The Air Force in October issued a request for proposals to purchase 112 new helicopters to replace its HH-60 Pave Hawks. (Air Force)
The Air Force’s effort to recapitalize its fleet of search-and-rescue helicopters can’t fall victim to budget cuts, 74 congressmen said in a Dec. 12 letter to Defense Secretary Chuck Hagel.
“We believe this mission is too important to allow arbitrary budget pressures to thwart providing these lifesaving aircraft, and the Air Force should move forward with its acquisition strategy to recapitalize the [combat rescue helicopter] fleet in an expeditious manner,” the lawmakers said in the letter. “We appreciate that the Air Force has competing budgetary demands, but those must not interfere with equipping the Air Force to execute the vital and essential mission of rescuing downed pilots, as well as saving our service members in harm’s way.”
The lawmakers, including Reps. Duncan Hunter, R-Calif., and Loretta Sanchez, D-Calif., quoted former Air Force Chief of Staff Gen. Michael Moseley as saying the mission of rescuing downed pilots is a “moral imperative.”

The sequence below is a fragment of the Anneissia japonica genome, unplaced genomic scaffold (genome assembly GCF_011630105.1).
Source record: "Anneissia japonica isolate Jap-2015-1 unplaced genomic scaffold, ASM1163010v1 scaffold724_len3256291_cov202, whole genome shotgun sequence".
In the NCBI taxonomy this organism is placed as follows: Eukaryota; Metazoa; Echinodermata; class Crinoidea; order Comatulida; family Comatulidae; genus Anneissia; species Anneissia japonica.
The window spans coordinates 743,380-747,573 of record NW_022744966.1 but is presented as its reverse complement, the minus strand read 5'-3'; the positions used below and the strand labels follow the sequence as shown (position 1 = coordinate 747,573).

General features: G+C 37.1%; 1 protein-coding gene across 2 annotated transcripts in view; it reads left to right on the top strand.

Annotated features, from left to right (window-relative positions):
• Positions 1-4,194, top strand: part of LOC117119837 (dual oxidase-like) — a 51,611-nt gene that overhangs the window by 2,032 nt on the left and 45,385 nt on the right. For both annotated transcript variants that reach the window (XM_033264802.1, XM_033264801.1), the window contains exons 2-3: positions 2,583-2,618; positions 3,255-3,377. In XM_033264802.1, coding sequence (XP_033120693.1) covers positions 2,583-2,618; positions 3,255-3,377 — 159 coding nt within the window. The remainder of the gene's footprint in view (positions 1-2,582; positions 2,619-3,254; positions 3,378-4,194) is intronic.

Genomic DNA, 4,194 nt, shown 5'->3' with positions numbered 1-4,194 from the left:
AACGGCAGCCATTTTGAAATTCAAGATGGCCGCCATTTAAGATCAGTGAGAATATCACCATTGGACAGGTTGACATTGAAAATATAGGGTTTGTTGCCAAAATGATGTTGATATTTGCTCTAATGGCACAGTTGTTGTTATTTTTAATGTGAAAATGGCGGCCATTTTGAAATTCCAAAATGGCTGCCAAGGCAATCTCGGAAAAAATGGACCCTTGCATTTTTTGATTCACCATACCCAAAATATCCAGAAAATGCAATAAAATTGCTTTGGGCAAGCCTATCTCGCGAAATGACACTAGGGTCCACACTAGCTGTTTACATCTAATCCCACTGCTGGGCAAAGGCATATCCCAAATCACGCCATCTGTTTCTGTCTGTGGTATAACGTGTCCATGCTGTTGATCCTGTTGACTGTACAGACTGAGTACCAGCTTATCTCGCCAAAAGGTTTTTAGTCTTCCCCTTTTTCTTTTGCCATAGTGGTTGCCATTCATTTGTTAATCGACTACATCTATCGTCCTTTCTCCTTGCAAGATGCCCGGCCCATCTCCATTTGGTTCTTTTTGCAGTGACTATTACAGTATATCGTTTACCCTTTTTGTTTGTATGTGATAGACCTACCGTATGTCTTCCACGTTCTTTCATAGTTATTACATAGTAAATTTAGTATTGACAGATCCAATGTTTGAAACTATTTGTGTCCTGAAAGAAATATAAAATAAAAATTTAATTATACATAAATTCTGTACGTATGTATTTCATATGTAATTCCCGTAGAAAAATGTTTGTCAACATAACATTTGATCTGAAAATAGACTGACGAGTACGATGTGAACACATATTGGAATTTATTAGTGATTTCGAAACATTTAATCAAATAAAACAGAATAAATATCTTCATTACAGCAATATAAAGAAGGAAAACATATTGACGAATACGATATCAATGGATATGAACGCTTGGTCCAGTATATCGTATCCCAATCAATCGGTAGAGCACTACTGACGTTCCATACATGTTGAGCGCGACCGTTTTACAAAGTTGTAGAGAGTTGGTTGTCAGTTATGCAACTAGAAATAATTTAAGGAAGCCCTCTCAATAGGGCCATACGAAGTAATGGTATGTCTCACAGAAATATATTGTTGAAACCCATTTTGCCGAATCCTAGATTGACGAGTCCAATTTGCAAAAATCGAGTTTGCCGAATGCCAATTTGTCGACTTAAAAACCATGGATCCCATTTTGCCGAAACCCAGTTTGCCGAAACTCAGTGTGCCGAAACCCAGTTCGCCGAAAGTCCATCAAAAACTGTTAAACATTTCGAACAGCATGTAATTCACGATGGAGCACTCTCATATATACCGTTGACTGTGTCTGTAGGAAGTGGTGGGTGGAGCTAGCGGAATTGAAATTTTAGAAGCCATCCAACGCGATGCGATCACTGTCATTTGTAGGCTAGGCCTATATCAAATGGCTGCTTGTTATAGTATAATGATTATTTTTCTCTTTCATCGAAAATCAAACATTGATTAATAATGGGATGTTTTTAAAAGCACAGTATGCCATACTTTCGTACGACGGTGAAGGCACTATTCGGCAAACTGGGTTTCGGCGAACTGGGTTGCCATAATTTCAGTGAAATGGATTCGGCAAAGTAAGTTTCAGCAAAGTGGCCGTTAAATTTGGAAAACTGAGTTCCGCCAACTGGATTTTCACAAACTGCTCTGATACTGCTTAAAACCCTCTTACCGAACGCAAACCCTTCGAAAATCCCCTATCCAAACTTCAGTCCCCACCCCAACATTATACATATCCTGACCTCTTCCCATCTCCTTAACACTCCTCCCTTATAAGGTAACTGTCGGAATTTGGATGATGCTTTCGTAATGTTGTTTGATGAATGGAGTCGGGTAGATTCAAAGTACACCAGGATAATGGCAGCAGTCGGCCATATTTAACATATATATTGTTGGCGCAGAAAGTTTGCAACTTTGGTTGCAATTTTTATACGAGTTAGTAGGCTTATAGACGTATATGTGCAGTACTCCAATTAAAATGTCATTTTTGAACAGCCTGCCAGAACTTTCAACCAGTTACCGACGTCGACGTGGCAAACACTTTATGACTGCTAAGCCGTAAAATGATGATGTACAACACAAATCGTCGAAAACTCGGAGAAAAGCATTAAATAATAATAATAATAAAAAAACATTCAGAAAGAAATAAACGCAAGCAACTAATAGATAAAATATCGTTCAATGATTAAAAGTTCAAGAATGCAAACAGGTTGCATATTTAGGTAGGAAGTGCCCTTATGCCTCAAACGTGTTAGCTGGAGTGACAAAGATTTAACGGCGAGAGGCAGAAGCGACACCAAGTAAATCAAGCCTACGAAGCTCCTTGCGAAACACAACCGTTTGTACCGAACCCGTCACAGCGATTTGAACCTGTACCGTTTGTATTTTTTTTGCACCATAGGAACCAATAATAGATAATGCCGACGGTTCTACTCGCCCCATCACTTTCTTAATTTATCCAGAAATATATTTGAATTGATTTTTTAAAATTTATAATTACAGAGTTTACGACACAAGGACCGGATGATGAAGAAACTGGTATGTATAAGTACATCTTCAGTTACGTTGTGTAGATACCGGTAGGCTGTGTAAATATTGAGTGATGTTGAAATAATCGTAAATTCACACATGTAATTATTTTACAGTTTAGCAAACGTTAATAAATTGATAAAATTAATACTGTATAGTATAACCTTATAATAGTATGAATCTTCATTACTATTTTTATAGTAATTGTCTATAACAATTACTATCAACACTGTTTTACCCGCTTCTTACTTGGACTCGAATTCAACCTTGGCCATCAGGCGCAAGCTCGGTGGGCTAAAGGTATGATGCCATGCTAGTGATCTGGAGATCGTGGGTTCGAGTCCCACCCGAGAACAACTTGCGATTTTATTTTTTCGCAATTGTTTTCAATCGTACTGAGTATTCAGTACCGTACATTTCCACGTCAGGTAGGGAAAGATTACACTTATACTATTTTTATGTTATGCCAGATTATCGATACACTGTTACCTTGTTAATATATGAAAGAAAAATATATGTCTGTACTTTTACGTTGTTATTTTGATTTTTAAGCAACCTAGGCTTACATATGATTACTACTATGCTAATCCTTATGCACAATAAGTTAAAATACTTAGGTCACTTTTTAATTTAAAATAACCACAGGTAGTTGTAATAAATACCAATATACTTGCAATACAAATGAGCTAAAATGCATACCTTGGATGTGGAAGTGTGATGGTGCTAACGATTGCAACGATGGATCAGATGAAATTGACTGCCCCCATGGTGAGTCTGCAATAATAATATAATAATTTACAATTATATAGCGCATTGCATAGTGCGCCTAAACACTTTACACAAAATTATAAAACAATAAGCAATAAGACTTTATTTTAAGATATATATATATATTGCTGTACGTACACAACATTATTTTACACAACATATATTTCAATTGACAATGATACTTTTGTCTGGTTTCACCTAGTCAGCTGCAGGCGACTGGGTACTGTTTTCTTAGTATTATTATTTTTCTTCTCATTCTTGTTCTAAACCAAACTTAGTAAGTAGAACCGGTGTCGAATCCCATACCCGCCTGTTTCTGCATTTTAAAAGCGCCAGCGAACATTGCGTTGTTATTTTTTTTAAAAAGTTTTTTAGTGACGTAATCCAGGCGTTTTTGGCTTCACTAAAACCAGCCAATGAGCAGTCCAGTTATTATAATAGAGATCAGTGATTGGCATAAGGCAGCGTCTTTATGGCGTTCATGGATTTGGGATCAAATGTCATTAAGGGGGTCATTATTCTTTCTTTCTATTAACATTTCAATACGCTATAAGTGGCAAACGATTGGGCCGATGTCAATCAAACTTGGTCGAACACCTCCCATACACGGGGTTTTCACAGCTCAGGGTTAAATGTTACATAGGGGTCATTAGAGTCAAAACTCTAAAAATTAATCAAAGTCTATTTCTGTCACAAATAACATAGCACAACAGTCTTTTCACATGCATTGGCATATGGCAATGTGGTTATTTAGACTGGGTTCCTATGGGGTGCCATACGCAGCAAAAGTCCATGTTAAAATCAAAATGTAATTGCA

Service leaders say that the combat rescue program is in the “fabric of the Air Force,” and that recapitalization must come at some point. However, a Pave Hawk replacement isn’t a top priority under sequestration alongside the F-35, KC-46A tanker and the long range strike bomber.
“The question for us is in what order to we recapitalize as the budget comes down,” Chief of Staff Gen. Mark Welsh said today. “The combat rescue helicopter is something we want.”
Until the budget is approved, no modernization program is a “given,” he said.
“It’s a critical platform, it’s a critical mission that we provide to the joint fight,” acting Air Force Secretary Eric Fanning said. “It’s a sacred trust.”
The Air Force in October issued a request for proposals to purchase 112 new helicopters to replace its aging and heavily used Sikorsky HH-60 Pave Hawks. Some of those helicopters have been conducting rescue missions since 1982. At a maximum cost of $6.8 billion, this recapitalization program will be one of the service’s most expensive aircraft acquisitions over the next few years.
But the Air Force’s two previous recapitalization efforts have failed, forcing the service to prolong the use of the three-decade-old Pave Hawks. The lawmakers said this effort’s plan to use a fixed-price, incentive firm contract “will allow it to recapitalize equipment in a budget constrained environment.”
Aaron Mehta contributed to this report.